As many as 31 million smartphone users in India are expected to upgrade to 5G phones between now and December, a report by Ericsson said on Tuesday underlining the accelerated pace at which the world’s second largest telecom market is adopting the ultra high-speed services. 

Ericsson estimates the current base of 5G handset users in India to be between 80 and 100 million.

5G services were launched in India in October last year by Prime Minister Narendra Modi, and the past months have seen a rapid rollout of these services across the length and breadth of the country by operators like Reliance Jio and Bharti Airtel.

Swedish telecom maker Ericsson’s Consumer Lab’s Global Survey released on Tuesday pointed out that 5G users in India stand out for their high quality daily engagement with apps, such as streaming high definition video, video calling services, mobile gaming and augmented reality.

Among the big takeaways were the 5G satisfaction levels, and the willingness — by a section of those polled — to shell out a premium for innovative services and differentiated 5G connectivity.

On an average, Indian 5G users spend two more hours per week using these services compared to users in other early adopter 5G markets such as the US, the UK, South Korea, China and others.

“We estimate about 31 million users will upgrade to 5G phones in the remainder months of 2023,” Jasmeet Singh Sethi, Head of Ericsson Consumer Labs said during a briefing.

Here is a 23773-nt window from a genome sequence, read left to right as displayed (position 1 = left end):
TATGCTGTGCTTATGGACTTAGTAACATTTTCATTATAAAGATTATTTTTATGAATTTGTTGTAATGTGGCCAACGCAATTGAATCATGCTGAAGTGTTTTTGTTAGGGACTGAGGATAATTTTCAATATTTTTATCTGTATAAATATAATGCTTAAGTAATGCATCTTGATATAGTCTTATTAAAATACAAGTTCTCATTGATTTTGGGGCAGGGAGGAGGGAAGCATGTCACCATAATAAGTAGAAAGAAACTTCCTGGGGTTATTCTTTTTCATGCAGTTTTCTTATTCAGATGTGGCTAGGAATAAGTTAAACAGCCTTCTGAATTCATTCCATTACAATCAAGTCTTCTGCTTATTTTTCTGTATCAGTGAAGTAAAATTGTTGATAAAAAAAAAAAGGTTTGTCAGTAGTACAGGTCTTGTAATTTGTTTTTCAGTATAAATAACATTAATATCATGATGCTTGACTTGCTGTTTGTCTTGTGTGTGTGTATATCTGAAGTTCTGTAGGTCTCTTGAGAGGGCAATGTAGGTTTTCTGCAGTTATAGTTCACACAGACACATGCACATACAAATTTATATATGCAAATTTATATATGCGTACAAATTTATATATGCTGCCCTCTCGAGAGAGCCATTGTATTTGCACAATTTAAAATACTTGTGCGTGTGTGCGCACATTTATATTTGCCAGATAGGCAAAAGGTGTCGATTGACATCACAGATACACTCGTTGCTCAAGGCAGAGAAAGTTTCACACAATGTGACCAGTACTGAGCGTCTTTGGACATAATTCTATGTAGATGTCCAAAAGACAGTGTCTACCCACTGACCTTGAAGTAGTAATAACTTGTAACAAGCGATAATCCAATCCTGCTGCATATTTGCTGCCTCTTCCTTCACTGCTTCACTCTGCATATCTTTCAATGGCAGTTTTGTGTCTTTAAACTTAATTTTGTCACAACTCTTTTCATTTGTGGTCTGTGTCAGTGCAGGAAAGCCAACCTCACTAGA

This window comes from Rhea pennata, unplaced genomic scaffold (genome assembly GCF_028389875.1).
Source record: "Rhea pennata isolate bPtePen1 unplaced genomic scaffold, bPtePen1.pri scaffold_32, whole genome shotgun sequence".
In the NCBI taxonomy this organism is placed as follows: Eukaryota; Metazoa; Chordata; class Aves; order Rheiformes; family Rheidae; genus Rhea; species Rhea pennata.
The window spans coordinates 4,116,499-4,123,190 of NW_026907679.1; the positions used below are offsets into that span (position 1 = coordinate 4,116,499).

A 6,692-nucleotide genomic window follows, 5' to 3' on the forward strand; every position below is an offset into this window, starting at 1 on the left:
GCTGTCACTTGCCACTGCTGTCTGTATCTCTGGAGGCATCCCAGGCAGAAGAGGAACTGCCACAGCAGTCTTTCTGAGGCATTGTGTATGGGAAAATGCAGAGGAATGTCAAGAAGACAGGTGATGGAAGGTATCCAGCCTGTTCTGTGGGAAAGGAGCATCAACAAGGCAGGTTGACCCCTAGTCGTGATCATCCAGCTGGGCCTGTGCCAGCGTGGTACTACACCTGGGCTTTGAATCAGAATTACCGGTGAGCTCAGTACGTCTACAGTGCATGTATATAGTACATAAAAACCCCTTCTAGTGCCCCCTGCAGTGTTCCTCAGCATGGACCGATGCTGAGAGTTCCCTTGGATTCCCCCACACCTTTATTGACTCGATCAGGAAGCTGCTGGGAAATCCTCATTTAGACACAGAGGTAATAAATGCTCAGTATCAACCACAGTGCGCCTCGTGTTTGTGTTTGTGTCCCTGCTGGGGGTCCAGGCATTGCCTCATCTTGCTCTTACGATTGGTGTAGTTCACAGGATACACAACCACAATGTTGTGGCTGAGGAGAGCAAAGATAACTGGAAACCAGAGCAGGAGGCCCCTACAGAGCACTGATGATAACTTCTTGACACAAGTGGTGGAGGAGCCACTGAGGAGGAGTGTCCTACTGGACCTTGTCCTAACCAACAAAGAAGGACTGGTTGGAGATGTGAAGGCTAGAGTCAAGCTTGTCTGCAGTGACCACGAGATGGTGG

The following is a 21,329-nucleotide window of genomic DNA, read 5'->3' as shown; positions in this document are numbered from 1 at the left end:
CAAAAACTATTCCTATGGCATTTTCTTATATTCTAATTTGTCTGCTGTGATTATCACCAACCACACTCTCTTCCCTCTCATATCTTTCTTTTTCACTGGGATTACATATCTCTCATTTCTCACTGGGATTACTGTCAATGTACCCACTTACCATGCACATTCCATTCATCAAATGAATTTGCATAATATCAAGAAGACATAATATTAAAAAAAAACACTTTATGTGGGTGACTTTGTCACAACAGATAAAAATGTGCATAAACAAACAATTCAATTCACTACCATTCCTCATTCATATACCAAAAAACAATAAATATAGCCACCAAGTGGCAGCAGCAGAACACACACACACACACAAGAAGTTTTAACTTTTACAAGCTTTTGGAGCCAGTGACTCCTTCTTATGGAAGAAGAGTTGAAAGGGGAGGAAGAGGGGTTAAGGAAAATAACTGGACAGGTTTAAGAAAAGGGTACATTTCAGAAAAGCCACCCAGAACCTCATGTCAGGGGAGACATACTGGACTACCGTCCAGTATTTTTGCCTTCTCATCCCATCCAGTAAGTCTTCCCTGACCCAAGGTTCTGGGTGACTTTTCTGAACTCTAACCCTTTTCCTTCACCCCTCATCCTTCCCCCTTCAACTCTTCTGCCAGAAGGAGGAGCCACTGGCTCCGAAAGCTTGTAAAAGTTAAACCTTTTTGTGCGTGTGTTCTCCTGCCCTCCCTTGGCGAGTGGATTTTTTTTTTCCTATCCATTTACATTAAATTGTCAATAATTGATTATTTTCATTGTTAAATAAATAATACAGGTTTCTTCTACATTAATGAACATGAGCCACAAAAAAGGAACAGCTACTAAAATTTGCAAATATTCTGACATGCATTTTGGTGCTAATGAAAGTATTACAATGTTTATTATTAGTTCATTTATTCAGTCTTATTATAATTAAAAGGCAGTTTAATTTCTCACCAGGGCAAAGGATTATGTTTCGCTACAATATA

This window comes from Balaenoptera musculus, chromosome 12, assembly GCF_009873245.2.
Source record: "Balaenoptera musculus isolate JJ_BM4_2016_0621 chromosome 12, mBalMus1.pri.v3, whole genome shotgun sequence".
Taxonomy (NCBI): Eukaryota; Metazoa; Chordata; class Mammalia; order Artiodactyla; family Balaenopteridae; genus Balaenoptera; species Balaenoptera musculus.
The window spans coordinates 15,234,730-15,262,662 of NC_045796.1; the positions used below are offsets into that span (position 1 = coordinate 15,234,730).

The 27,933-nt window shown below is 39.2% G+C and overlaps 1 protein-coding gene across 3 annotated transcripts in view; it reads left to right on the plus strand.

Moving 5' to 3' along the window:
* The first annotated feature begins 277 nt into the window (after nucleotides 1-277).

Another key finding of the report was that India’s 5G satisfaction levels rivalled or surpassed 5G early adopter markets.

“A total of 15 percent of Indian consumers are interested in adding application bundles, including video on demand, gaming and music, to their 5G plans, even at a higher cost. They are prepared to pay a 14 percent premium for these services,” the Ericsson report said.

While demand for larger data buckets remains the most prominent expectation among consumers for 5G plans, notably 31 percent of 5G users tend to deplete their data allocations by the end of the month. A larger portion, 58 percent of 5G users find themselves with more than 30GB of unused data by the month’s end.

“This suggests a clear need for service providers to explore more innovative approaches in crafting their 5G monetisation strategy beyond just offering higher data allowances to better align with consumer preferences and usage patterns,” the report advocated.

As 5G coverage expands in India, there is a significant opportunity to unlock greater value.

“By offering segmented 5G propositions using QoS (quality of service) offerings, providers can tap into the 22 per cent of smartphone users who express interest and are willing to pay a 13 percent premium for such enhanced experiences,” it said.

Recently, Ookla said the launch of 5G services in India turbocharged mobile download speeds here, pushing the country’s ranking 72 notches higher to 47th spot in Speedtest Global Index, ahead of nations like Japan, the UK and Brazil.

India’s speed performance has zoomed 3.59 times since the introduction of 5G, Ookla said dubbing the country’s 5G advancement as “remarkable”.

In this global pecking order, India ranked not only ahead of its neighbours like Bangladesh, Sri Lanka, and Pakistan, but also some G20 countries, such as Mexico (90th), Turkey (68th), the UK (62nd), Japan (58th), Brazil (50th ), and South Africa (48th place). 

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